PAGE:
Tuesday, January 10, 2012

Media Marginalizes Another Candidate

I usually pay at least some attention to the election season, but as I'm not voting this year (and am not planning to as long as the electoral system is in place), my attention on the primaries has been minimal at best.  But there is always one candidate who has a tendency to say what he believes, polls be damned, and would seem to have a capacity to actually shake things up if he were to become president.  And then the media ensures that he won't get anywhere near the White House by ignoring or downplaying his chances as much as possible.  In this particular election cycle, I am speaking of the Republican candidate, Ron Paul.  I know that he also ran in the '08 primaries as well, but his stature and campaign have grown by leaps and bounds since then.  In 2008, he was a marginal candidate who was given no coverage by the mainstream media.  Now, he regularly polls right up there with the frontrunners, like the billionaire Mitt Romney.

I am not necessarily a Ron Paul supporter, although he does give me the impression that he is an honest man who usually stands behind what he says.  His ideas for improving the country are certainly needed.  In the end, his campaign platform is essentially getting the federal government out of the way, and letting the states govern themselves.  And he is a real conservative in that sense, the other candidates will say similar things, but their actions would show that they love a bigger federal government.  And now, even with his popularity growing, the corporate media still continue to marginalize and ignore him.  Just look at this video.  It flashes back to 2008 news coverage, and the reporters and pundits explaining how important Iowa was in choosing the next president.  Then it shows this year's news coverage, and the reporters suddenly deem Iowa irrelevant and not an important state.  The difference?  In 2008, Paul was polling at the margins; this year, he came close to winning (he finished 3rd in a tight race behind Romney and religious extremist Rick Santorum).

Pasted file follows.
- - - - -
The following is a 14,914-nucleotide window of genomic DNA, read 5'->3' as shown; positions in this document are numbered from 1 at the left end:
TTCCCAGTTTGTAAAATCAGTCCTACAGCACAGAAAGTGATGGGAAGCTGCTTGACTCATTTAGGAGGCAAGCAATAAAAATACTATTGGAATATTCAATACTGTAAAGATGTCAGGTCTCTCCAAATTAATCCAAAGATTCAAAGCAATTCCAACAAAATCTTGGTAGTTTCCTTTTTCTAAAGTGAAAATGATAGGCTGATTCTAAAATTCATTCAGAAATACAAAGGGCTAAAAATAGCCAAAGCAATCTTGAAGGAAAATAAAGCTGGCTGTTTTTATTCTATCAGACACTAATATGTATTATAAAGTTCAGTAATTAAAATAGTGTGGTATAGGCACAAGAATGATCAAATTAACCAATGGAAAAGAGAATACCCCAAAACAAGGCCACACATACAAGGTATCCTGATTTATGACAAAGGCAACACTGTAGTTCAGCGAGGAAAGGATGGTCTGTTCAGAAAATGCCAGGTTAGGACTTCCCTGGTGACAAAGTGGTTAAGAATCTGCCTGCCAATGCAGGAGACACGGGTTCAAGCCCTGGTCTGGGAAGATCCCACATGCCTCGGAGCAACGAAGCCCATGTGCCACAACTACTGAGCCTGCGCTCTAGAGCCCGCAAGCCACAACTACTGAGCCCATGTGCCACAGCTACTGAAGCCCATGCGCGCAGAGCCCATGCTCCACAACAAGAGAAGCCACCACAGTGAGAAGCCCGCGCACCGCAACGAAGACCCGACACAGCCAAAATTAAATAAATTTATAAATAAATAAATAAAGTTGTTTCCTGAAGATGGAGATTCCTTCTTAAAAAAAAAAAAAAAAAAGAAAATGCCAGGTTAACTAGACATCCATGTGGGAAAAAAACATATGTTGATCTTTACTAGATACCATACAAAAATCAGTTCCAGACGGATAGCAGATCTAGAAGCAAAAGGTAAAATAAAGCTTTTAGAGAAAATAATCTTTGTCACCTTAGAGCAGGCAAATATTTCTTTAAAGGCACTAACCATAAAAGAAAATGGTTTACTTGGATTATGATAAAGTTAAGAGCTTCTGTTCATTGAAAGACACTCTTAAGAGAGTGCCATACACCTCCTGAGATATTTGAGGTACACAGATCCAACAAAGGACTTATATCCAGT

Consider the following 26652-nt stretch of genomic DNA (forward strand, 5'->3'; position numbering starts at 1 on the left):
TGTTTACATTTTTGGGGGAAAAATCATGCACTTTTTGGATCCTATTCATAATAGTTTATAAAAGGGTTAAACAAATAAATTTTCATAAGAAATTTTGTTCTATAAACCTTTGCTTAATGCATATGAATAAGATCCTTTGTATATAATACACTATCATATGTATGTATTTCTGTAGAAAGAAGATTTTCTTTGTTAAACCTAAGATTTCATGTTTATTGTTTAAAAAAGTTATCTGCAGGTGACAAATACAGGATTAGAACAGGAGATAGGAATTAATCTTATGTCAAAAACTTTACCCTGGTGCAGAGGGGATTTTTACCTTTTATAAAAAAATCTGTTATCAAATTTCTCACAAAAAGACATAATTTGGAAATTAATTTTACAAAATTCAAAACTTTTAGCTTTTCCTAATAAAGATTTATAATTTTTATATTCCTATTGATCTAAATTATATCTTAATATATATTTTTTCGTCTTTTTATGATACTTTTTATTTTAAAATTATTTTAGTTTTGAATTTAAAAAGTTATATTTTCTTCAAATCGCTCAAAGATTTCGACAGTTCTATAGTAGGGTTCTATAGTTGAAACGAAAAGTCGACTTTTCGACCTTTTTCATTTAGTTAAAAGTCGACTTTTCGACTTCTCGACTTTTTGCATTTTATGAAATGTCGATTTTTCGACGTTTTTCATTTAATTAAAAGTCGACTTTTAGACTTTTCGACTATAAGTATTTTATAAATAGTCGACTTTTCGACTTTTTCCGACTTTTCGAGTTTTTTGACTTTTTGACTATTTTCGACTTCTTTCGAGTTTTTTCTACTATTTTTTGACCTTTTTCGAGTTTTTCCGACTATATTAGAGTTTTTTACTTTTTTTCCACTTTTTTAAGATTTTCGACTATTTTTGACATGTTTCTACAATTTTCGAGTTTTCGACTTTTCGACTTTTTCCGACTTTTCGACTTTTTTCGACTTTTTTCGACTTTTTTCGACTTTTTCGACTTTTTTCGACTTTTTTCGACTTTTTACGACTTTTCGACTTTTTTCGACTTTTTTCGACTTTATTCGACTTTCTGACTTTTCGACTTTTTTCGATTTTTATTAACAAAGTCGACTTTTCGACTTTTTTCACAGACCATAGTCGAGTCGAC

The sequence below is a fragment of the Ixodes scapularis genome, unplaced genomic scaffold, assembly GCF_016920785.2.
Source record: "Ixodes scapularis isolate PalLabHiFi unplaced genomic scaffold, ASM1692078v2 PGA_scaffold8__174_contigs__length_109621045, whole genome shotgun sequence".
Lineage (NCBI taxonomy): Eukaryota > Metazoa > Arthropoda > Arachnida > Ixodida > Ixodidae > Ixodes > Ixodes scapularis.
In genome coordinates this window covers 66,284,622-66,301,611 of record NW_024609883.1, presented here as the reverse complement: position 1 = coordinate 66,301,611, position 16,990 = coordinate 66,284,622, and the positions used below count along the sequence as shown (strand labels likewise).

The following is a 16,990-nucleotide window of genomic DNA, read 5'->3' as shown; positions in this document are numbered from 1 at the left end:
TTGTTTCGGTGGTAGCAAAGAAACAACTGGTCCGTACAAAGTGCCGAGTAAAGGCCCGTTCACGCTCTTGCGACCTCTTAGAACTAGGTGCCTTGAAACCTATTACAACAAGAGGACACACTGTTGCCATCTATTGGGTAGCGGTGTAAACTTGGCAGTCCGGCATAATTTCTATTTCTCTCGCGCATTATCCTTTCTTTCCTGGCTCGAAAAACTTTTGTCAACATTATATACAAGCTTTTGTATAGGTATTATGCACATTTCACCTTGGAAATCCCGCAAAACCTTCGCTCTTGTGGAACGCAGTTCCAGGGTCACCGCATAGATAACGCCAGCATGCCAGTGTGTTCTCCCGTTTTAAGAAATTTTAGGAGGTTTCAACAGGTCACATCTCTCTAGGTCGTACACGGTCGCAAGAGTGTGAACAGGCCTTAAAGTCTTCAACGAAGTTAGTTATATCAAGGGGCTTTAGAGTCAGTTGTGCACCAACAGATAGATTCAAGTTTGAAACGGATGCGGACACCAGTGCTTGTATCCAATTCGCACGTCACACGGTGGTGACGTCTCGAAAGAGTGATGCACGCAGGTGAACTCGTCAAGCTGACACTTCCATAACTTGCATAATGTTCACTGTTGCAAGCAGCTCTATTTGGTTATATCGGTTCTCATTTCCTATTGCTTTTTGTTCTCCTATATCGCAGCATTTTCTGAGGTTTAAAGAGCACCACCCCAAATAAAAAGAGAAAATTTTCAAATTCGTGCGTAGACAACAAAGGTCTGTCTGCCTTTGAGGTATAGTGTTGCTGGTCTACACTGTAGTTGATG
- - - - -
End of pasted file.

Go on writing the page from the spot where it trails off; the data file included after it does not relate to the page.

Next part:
In 2004, I volunteered and ran as a regional delegate for the campaign of Dennis Kucinich, a Democratic congressman who ran for President in that year.  Like Paul in 2008, he was a marginal candidate who never made headway in the minds of the media.  But the low expectations and high passion of his supporters made his campaign more efficient, so rather than go all-out in one state (like Iowa or New Hampshire), finish 4th or 5th and drop out, he was able to mount a vigorous campaign in all 50 states.  My hope is that Dr. Paul will be able to do the same.

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